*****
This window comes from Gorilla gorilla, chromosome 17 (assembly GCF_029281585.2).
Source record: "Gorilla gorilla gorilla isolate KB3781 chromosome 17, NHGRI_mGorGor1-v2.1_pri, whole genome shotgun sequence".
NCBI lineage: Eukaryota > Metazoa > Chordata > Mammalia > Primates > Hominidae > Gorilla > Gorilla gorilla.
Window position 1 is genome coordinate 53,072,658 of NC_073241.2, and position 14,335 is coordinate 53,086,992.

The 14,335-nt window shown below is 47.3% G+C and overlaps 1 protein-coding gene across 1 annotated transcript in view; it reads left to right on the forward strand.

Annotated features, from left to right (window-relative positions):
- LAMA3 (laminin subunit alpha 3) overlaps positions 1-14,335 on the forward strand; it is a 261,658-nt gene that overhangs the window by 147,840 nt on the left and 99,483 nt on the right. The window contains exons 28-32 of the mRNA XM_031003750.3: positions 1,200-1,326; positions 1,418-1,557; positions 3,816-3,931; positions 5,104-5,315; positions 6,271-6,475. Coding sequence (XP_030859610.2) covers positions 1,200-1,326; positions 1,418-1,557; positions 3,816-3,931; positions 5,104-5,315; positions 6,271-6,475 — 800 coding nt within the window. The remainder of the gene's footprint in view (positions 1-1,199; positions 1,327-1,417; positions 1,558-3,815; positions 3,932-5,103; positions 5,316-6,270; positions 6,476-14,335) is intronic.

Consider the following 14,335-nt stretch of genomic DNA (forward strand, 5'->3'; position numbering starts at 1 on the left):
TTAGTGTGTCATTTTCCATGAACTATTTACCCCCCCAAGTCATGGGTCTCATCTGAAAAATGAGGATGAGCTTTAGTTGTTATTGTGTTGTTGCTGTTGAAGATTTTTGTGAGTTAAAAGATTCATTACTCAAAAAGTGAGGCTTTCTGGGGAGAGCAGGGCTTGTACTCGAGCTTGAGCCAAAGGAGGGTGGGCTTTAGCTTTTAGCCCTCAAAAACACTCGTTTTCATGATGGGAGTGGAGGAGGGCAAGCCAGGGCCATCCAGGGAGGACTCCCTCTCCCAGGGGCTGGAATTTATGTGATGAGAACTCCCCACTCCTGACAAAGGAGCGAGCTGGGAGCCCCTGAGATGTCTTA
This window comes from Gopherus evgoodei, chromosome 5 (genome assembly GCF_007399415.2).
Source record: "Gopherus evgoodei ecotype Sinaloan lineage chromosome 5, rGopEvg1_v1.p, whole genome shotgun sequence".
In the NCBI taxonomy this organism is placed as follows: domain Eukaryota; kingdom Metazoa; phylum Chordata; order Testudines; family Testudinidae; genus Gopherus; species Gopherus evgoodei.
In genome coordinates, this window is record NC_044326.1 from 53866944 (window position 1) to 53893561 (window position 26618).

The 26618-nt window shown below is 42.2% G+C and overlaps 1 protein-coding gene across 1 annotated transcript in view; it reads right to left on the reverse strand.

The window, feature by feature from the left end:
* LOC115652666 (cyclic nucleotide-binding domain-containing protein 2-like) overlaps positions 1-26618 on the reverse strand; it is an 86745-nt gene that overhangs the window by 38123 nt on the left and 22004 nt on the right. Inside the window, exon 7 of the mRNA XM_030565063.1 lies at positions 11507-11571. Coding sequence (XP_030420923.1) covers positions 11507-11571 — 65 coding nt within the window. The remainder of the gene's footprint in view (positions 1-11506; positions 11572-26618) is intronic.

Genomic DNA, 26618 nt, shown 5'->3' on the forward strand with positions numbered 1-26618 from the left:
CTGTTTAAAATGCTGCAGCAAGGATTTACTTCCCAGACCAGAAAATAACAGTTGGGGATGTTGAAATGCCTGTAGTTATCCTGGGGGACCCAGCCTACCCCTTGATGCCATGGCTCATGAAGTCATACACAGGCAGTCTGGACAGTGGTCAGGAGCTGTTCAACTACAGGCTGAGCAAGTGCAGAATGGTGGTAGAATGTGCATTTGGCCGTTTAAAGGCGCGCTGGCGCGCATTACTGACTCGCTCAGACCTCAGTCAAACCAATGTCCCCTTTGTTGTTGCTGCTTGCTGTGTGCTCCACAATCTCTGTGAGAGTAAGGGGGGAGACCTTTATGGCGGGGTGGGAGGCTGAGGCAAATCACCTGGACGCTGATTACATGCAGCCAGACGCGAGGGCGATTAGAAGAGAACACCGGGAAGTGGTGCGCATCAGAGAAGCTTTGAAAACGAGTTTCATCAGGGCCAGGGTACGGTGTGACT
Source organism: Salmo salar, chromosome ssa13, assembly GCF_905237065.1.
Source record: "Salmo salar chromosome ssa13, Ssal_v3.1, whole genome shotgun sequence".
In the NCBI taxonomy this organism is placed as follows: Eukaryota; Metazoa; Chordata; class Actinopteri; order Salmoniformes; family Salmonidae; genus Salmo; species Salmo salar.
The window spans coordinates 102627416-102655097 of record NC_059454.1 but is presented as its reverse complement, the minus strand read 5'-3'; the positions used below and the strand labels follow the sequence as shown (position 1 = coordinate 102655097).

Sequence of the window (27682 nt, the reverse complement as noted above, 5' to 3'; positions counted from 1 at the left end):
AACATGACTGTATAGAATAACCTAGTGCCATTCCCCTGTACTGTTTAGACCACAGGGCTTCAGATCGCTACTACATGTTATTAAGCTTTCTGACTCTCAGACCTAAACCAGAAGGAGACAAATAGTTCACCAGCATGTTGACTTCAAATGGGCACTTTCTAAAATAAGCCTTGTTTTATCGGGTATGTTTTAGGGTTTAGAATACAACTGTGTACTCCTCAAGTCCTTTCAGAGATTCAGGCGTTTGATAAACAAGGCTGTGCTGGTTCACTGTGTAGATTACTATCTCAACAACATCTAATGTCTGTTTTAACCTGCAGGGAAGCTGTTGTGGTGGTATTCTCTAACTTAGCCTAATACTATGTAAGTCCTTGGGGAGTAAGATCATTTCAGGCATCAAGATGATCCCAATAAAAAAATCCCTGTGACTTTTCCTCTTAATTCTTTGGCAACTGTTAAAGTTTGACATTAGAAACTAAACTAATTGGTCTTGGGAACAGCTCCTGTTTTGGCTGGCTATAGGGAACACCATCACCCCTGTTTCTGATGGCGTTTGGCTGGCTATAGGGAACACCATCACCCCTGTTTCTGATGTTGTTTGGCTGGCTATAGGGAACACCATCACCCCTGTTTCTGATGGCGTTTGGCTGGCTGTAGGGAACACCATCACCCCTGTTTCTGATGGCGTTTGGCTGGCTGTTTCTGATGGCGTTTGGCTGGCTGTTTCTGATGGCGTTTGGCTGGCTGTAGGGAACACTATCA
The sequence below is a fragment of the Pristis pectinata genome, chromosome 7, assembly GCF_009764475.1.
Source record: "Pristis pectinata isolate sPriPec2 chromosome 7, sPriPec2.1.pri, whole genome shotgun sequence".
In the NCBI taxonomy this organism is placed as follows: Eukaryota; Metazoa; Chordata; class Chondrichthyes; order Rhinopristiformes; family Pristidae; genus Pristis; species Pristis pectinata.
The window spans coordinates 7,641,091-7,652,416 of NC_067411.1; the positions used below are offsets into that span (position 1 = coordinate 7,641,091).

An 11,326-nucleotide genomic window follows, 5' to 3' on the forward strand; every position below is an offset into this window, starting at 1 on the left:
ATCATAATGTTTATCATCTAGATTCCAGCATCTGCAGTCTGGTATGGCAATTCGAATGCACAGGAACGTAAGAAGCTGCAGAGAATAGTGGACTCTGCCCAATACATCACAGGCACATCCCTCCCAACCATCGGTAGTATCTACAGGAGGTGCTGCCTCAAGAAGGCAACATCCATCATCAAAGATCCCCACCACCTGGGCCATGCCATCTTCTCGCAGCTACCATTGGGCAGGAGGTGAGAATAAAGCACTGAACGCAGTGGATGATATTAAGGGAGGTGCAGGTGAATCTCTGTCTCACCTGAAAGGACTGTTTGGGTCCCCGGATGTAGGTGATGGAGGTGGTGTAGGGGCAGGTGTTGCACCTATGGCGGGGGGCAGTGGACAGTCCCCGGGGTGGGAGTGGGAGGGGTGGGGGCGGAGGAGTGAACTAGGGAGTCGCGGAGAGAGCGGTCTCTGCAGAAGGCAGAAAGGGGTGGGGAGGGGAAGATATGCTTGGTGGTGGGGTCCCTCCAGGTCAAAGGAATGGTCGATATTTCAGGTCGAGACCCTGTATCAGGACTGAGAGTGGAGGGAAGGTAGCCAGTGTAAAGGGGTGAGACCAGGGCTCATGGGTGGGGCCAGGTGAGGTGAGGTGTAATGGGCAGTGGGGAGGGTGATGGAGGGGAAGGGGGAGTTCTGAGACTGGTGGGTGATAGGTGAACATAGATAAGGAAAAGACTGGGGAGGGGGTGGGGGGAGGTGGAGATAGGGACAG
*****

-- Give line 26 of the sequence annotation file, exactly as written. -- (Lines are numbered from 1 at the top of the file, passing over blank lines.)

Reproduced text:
Source record: "Pristis pectinata isolate sPriPec2 chromosome 7, sPriPec2.1.pri, whole genome shotgun sequence".